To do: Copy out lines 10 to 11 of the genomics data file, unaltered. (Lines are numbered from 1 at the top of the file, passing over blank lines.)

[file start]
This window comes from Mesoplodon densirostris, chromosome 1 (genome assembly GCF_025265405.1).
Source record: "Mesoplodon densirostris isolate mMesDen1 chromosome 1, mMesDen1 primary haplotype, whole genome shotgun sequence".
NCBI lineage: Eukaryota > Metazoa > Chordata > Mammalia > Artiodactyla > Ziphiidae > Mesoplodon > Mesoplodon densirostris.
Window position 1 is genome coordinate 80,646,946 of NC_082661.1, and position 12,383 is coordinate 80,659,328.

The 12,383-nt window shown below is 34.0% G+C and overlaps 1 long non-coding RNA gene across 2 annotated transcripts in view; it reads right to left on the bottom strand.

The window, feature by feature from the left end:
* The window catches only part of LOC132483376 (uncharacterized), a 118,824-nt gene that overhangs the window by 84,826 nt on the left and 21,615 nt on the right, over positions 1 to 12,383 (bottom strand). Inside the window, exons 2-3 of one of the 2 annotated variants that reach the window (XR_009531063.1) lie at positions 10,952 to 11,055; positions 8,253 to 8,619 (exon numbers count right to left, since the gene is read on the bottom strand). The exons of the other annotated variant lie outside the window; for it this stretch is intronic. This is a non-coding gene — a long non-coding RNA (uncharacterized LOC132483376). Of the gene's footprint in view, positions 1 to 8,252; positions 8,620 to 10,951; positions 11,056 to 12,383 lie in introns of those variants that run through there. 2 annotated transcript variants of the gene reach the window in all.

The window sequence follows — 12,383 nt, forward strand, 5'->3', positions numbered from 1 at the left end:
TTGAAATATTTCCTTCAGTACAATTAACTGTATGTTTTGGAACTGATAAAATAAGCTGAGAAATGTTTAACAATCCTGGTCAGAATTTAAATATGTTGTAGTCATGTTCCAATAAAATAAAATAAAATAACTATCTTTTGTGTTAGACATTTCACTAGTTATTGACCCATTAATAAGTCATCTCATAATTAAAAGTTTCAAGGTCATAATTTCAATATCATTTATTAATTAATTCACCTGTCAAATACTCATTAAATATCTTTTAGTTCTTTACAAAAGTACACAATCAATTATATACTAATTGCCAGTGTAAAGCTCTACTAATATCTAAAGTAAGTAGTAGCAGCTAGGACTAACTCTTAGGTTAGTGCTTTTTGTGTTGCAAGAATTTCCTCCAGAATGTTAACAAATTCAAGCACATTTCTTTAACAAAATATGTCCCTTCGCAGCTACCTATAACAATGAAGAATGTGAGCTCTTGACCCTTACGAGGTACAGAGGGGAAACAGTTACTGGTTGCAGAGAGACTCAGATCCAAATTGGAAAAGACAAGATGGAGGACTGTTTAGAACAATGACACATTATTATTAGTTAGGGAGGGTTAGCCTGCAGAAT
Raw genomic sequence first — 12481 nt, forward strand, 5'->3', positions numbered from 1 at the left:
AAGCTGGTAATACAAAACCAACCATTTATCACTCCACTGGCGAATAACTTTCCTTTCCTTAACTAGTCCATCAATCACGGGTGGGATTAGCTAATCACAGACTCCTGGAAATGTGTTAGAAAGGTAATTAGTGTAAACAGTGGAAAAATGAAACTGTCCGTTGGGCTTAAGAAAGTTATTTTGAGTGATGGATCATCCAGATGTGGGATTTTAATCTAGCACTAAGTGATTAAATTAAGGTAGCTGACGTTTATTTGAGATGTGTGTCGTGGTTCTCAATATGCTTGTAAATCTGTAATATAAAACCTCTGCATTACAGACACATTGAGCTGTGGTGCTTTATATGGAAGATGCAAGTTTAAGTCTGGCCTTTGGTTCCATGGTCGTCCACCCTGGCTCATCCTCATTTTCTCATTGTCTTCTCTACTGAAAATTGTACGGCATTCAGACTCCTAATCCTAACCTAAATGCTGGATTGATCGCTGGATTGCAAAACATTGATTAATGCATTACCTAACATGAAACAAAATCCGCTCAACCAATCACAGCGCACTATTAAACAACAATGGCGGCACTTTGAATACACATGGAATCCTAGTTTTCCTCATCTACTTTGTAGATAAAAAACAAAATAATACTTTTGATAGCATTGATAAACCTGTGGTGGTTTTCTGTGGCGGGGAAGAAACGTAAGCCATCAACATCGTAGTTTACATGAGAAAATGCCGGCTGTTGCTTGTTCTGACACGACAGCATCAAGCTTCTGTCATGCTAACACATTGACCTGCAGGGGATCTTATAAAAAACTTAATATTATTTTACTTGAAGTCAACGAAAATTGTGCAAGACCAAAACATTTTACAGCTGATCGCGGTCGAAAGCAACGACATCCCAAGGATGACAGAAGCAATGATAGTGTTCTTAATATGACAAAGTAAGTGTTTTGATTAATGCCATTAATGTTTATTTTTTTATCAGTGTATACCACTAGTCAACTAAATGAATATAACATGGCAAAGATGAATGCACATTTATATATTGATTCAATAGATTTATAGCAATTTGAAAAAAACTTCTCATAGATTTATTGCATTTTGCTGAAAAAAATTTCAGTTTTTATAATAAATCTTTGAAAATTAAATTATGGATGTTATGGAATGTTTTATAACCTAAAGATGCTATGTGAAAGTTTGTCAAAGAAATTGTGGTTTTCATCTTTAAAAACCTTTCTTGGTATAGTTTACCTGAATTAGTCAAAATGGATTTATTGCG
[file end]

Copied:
Raw genomic sequence first — 12481 nt, forward strand, 5'->3', positions numbered from 1 at the left:
AAGCTGGTAATACAAAACCAACCATTTATCACTCCACTGGCGAATAACTTTCCTTTCCTTAACTAGTCCATCAATCACGGGTGGGATTAGCTAATCACAGACTCCTGGAAATGTGTTAGAAAGGTAATTAGTGTAAACAGTGGAAAAATGAAACTGTCCGTTGGGCTTAAGAAAGTTATTTTGAGTGATGGATCATCCAGATGTGGGATTTTAATCTAGCACTAAGTGATTAAATTAAGGTAGCTGACGTTTATTTGAGATGTGTGTCGTGGTTCTCAATATGCTTGTAAATCTGTAATATAAAACCTCTGCATTACAGACACATTGAGCTGTGGTGCTTTATATGGAAGATGCAAGTTTAAGTCTGGCCTTTGGTTCCATGGTCGTCCACCCTGGCTCATCCTCATTTTCTCATTGTCTTCTCTACTGAAAATTGTACGGCATTCAGACTCCTAATCCTAACCTAAATGCTGGATTGATCGCTGGATTGCAAAACATTGATTAATGCATTACCTAACATGAAACAAAATCCGCTCAACCAATCACAGCGCACTATTAAACAACAATGGCGGCACTTTGAATACACATGGAATCCTAGTTTTCCTCATCTACTTTGTAGATAAAAAACAAAATAATACTTTTGATAGCATTGATAAACCTGTGGTGGTTTTCTGTGGCGGGGAAGAAACGTAAGCCATCAACATCGTAGTTTACATGAGAAAATGCCGGCTGTTGCTTGTTCTGACACGACAGCATCAAGCTTCTGTCATGCTAACACATTGACCTGCAGGGGATCTTATAAAAAACTTAATATTATTTTACTTGAAGTCAACGAAAATTGTGCAAGACCAAAACATTTTACAGCTGATCGCGGTCGAAAGCAACGACATCCCAAGGATGACAGAAGCAATGATAGTGTTCTTAATATGACAAAGTAAGTGTTTTGATTAATGCCATTAATGTTTATTTTTTTATCAGTGTATACCACTAGTCAACTAAATGAATATAACATGGCAAAGATGAATGCACATTTATATATTGATTCAATAGATTTATAGCAATTTGAAAAAAACTTCTCATAGATTTATTGCATTTTGCTGAAAAAAATTTCAGTTTTTATAATAAATCTTTGAAAATTAAATTATGGATGTTATGGAATGTTTTATAACCTAAAGATGCTATGTGAAAGTTTGTCAAAGAAATTGTGGTTTTCATCTTTAAAAACCTTTCTTGGTATAGTTTACCTGAATTAGTCAAAATGGATTTATTGCG